Friday, October 09, 2009

Sheep May Safely Graze

For the fall quilt festival on Park City Girl's blog I chose this quilt. Not because it's so wonderful (it isn't), but because it's probably the first non-traditional quilt I made, and I've never posted it before. At the time it seemed very radical to me to make the music lines with satin stitch, (too bad the machine I had at the time made a terrible stitch) and to fuse the notes and the letters. I don't know why I didn't fuse the sheep. I should have, but I guess I wanted more dimension. Looking at this now, I see how terrible the applique is, and that it needs more quilting, but I'm still pleased with the design, and I like the shading from light to dark and the way the orange fabric at the bottom seems to be a mix of light and shadow. That was serendipity.

The idea of this piece popped into my head, complete in all detail, while I was listening to the Bach. However, the music at the top is not really "Sheep May Safely Graze" because I couldn't find the music for that. It's a bit of another Bach piece that I found in an old hymnal.

Now click on the link above or the button in the side bar and look at all the quilts!

Wednesday, October 07, 2009

Back in the Saddle...

And so glad! After unpacking, picking up clutter, washing kitchen floor, etc., etc., I sat down at the sewing machine and pieced this top, using the inspiration I blogged about last time. The center Birds in the Air blocks are leftovers from a quilt I made six or seven years ago, and several months ago I put them together to be a center medallion for a guild service lap quilt. But then I was stuck as to the next step. I somehow didn't want to just add borders, and I was also stymied by the bold graphic look of the center. It seemed to need to be square, but lap quilts have a size limitation. This solution seems so simple to me now; I just needed a push I guess. Stunning, I say--sort of Amish in Outer Space. But will a nursing home patient want this on his/her lap? We'll hope so. I'll do some grid quilting later this month when I go to a retreat.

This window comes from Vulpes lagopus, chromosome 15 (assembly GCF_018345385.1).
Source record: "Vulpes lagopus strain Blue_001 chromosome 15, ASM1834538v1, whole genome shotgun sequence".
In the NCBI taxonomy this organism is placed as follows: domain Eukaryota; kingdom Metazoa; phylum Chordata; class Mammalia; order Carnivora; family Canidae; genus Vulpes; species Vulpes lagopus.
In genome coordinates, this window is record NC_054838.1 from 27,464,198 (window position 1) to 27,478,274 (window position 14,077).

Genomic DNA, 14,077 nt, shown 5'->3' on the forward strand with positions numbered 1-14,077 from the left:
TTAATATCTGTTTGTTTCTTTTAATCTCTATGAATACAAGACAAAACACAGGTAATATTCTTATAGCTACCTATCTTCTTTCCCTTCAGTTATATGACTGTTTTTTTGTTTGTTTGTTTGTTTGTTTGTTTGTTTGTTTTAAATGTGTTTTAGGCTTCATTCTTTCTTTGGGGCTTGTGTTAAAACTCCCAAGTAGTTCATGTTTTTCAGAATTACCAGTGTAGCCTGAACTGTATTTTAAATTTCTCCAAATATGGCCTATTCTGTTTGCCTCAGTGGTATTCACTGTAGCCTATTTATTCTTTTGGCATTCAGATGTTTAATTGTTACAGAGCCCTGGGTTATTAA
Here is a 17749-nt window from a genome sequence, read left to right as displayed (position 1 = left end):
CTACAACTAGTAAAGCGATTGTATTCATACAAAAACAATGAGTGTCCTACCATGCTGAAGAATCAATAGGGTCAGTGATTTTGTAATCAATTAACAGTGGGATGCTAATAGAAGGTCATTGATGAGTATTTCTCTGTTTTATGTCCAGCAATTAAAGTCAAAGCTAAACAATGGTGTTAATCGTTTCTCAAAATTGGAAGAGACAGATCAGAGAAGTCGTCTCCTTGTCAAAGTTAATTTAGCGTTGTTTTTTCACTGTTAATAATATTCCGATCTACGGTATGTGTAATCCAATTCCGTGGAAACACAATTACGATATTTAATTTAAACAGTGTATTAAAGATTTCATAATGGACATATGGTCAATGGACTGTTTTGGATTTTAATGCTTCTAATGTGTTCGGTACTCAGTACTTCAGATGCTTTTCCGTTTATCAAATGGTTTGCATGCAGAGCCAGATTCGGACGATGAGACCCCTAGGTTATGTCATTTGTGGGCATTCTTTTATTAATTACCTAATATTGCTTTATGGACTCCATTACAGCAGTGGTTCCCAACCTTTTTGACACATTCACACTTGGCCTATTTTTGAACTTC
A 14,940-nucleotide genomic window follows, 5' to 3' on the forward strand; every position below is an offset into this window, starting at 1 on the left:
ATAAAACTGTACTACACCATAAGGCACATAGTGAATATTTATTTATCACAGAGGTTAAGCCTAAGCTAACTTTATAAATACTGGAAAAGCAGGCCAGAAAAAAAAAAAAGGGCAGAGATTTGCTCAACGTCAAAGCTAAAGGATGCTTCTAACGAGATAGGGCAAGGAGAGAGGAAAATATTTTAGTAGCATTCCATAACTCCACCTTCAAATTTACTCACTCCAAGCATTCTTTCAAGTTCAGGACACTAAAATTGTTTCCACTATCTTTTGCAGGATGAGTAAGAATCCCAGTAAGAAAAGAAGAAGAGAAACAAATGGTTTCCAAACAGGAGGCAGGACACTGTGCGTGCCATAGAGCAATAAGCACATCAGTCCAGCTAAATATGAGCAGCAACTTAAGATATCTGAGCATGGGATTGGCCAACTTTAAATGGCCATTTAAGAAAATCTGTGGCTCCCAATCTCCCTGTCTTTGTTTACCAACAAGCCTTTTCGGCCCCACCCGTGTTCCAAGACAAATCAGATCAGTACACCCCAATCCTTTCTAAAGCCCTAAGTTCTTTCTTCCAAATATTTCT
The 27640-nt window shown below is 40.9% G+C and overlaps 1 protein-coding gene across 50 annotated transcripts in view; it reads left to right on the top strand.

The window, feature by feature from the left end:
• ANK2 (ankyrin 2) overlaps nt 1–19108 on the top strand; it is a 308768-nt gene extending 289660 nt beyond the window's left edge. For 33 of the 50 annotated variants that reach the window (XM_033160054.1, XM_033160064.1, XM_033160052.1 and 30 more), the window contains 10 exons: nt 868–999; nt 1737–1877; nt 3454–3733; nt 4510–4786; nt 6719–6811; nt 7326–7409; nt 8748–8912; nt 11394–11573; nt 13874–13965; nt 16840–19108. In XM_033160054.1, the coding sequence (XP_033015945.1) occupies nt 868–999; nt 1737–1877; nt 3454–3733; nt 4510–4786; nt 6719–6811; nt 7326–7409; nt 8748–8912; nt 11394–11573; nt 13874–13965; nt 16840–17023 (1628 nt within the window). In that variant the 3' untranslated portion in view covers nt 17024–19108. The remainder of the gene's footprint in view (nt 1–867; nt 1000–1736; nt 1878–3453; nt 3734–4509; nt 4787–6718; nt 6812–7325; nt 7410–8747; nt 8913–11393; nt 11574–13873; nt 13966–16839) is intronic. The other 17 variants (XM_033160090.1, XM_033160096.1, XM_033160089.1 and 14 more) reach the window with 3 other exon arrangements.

While staying with Mom, I sewed the binding on the French fabric/friendship block quilt, so that's done too. It will probably stay on this chair to be used as a lap quilt this winter. I did not quilt it myself; I decided I didn't like it well enough to make the effort, so a quilter from my guild did a simple edge to edge which looks fine.

Kathy of Finishing Lines posted some beautiful photos she called Mother Nature's Coloring Book. That reminded me of this photo I took last wek. I can't remember what this weed is (poke, I think), but it's everywhere around the farm where I grew up. The colors are beautiful, although the whole scene makes me sad.

Thursday, October 01, 2009

I Can Dream, Can't I?

I'm staying with my mother for ten days again, and as usual don't have much handwork to do. So I've been thinking about what I COULD do if I were home with my fabric. I brought with me Gwen Marston and Freddy Moran's new book, Freddy and Gwen Collaborate Again, terrific inspiration for doing fun things with your stash and scraps.

This is a beautiful book, full of colorful illustrations of wild and crazy "liberated" quilts. I've already made some plans to use four orphan Birds in the Air blocks as the center medallion for a veterans' lap quilt. What next? I'll be here several days longer--time for many more project plans!